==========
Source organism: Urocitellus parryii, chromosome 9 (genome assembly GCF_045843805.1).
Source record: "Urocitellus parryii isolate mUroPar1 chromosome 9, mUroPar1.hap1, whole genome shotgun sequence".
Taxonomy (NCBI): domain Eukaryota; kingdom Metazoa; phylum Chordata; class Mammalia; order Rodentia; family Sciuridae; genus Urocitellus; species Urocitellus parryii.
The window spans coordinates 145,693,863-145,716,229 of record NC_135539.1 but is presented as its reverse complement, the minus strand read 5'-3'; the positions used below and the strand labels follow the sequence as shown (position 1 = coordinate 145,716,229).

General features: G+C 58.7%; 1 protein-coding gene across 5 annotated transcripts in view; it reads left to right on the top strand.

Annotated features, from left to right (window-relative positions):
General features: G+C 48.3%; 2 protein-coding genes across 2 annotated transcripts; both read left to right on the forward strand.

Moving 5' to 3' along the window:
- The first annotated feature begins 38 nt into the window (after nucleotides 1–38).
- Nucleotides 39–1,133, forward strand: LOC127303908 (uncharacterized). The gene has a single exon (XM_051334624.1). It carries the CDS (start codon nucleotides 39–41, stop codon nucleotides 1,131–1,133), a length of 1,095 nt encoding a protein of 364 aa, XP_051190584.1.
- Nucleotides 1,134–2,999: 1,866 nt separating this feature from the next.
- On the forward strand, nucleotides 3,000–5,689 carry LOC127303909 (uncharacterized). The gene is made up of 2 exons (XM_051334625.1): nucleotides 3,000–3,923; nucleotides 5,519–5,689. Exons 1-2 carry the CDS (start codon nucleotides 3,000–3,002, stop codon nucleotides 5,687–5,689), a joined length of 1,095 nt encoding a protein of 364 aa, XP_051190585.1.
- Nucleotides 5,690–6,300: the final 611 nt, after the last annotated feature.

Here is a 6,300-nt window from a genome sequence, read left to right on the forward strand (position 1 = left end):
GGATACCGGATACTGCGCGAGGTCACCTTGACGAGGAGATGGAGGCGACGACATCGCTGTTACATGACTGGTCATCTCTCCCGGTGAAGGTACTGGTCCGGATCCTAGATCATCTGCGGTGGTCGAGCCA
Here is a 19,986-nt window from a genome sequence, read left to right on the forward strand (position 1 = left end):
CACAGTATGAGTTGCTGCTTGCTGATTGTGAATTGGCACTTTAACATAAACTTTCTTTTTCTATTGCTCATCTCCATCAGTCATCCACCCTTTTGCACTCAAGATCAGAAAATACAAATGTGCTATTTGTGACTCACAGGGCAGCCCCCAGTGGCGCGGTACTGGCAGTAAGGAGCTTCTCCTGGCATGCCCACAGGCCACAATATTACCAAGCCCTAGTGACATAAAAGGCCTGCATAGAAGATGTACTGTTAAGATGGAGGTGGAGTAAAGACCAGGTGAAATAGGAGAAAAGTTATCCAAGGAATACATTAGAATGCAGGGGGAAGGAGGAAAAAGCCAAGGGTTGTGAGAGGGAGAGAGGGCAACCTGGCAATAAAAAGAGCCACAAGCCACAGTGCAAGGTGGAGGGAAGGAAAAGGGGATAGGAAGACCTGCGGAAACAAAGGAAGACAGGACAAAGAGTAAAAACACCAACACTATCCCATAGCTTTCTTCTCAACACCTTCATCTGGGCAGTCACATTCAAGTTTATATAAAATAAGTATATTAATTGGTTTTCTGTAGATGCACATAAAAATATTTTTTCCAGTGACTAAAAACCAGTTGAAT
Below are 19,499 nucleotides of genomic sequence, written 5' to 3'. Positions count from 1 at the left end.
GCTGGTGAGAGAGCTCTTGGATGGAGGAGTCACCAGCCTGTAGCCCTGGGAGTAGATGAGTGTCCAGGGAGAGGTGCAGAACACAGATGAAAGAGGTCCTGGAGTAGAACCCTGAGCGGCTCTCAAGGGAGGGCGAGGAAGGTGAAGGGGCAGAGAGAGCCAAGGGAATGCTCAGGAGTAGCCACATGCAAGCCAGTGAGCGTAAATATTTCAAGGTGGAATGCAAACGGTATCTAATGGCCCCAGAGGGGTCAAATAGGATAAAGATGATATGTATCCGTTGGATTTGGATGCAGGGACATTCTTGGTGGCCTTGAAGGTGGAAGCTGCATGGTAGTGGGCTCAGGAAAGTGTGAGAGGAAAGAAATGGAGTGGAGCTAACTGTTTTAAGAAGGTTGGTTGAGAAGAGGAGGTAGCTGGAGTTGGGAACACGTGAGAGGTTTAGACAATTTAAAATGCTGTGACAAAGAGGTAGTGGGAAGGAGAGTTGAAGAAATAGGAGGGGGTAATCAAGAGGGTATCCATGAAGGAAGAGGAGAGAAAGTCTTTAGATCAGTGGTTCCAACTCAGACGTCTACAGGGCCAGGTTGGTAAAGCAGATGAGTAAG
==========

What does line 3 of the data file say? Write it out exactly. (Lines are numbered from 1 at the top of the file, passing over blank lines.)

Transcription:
Taxonomy (NCBI): domain Eukaryota; kingdom Metazoa; phylum Chordata; class Mammalia; order Rodentia; family Sciuridae; genus Urocitellus; species Urocitellus parryii.